50-Year Breeders: William Boyes

50-Year Breeders: William Boyes

Though their ages have caused both of them to step back from the daily grind, their love for the horse business remains as strong as ever.

A large group of mares and foals stand in a grass pasture with a small pond in the foreground of the photo.

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Bill and Tarol Boyes of Carnduff, Saskatchewan, have enjoyed a life in the horse business. Bill, who turned 94 in January, purchased his first stallion, Mr Bed Bug, in 1969.

“At that time, there weren’t a whole lot of registered mares in our area,” Tarol says, “so a lot of the first foals were just off grade mares. Then as word got around, we got some other people’s papered mares brought to him. As time went on and we could afford it, we purchased registered mares and got into our basic breeding program.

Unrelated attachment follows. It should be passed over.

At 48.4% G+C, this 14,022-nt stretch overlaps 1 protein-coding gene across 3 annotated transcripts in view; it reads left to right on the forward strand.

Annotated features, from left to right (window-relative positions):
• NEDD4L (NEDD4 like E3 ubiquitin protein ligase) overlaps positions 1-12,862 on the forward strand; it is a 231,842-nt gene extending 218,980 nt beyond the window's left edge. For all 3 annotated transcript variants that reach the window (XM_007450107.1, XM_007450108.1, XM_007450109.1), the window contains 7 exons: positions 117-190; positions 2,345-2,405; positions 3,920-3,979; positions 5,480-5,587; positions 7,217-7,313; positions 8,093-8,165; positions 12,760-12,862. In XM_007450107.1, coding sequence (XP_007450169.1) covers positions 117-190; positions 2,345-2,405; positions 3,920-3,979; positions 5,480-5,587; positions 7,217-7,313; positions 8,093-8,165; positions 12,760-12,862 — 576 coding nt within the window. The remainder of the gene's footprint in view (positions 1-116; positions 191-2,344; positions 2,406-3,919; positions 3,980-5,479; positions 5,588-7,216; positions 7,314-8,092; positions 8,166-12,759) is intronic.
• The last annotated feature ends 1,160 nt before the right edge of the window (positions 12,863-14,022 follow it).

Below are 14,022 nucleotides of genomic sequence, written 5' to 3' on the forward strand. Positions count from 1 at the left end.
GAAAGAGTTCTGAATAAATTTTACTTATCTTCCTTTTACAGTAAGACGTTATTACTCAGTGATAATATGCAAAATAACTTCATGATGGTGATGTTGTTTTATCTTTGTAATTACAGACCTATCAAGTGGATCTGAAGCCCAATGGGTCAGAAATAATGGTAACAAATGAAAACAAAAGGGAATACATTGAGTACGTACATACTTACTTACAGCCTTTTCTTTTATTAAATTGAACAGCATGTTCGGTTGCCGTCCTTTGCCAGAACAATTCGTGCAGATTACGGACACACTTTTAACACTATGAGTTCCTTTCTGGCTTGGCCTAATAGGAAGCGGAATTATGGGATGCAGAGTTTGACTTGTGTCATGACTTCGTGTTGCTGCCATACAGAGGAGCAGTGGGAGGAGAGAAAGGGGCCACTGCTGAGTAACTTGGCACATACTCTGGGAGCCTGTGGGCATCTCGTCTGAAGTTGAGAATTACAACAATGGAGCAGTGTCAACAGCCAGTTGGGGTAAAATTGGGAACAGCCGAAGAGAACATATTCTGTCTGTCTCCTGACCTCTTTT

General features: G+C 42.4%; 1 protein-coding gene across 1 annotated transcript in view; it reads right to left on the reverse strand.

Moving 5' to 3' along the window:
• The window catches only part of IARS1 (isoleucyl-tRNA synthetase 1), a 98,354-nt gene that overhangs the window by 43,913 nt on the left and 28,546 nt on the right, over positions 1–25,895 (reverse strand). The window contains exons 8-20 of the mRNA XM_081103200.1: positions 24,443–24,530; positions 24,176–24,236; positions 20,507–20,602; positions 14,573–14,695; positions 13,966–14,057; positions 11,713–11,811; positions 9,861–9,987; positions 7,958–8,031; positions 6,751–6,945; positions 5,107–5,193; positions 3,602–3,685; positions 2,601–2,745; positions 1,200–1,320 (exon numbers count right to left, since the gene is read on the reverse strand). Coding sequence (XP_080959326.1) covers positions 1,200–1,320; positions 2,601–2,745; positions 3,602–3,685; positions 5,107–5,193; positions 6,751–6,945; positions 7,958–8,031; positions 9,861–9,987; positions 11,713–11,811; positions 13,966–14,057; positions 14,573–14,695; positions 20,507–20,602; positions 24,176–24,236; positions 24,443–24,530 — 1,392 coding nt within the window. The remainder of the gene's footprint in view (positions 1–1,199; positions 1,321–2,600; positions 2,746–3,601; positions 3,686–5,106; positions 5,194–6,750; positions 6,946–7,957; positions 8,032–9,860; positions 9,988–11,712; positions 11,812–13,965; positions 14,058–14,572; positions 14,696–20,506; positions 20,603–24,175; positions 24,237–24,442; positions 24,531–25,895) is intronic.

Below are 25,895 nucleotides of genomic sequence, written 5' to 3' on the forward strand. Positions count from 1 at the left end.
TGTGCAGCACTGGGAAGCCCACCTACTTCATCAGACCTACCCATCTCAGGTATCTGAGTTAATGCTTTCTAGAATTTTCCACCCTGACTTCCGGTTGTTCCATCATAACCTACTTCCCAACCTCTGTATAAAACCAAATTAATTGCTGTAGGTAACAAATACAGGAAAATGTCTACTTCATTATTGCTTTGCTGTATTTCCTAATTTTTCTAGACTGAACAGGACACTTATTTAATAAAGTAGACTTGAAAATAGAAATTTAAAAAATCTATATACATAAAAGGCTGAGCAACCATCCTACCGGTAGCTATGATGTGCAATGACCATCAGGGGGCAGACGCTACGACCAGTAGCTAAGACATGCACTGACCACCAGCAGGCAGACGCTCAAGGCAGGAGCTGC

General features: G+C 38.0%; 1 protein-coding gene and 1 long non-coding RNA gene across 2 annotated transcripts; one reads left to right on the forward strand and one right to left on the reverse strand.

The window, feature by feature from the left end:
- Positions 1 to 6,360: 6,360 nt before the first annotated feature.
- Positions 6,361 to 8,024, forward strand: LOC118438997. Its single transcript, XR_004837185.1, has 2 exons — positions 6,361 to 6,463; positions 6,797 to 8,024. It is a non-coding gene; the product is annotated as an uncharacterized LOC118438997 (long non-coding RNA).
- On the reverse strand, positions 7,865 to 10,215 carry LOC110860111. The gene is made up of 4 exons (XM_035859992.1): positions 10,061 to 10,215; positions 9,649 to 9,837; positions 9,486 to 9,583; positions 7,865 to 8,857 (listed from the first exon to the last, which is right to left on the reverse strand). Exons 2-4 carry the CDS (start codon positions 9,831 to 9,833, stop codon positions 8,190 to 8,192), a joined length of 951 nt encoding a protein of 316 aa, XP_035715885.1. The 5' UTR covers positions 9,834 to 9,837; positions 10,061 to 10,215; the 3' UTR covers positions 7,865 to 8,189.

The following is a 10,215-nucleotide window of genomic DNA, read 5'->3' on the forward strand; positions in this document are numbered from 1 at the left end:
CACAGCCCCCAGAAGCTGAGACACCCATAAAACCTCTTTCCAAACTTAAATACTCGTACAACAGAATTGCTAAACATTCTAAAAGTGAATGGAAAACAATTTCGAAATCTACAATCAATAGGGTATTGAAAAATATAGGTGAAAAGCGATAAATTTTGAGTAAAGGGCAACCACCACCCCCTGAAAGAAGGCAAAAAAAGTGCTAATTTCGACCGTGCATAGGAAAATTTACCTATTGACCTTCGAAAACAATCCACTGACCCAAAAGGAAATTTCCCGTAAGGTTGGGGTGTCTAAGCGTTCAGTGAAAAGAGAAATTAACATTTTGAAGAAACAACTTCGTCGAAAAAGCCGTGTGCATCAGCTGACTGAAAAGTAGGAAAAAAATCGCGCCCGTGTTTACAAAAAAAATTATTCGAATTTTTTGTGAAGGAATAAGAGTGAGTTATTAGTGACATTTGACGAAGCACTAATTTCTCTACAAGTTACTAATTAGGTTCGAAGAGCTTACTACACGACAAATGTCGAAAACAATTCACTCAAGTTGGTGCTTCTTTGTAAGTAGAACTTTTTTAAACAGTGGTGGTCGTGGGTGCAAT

Mr Bed Bug was a calf horse for Bill, but he wasn’t a big horse, and Bill liked horses with plenty of bone.

“Over the years, Bill purchased some other stallions as we got more mares, and we ended up with two sons of Two Eyed Jack, Barry Blue Jack and Two D Skip. Bill was interested in the old foundation bloodlines, so they improved our herd a lot.”

“He got some bloodlines that gave him bigger horses,” Tarol says, “and then he went into team roping.” The Boyes horses worked well for both roping and ranch work.

Bill had started a pregnant mare urine, or PMU, operation in 1964, and at the height of the operation, the Boyes family had about 125 broodmares. “Bill decided he may as well be raising registered colts, so it was sort of the best of both worlds,” Tarol remembers.

They still have about 30 mares, and son Slade looks after the horses on Bill’s behalf now. Tarol always handled the paperwork, and she says, “We’ve witnessed lots of changes in the Association over the years. We used to hand-draw all the markings on the registration applications. There have been added colors to the breed and all sorts of little things.”

Though their ages have caused both of them to step back from the daily grind, their love for the horse business remains as strong as ever.

“It has been our lifestyle, and we’ve thoroughly enjoyed it,” Tarol says, “and Bill still admires a good horse.”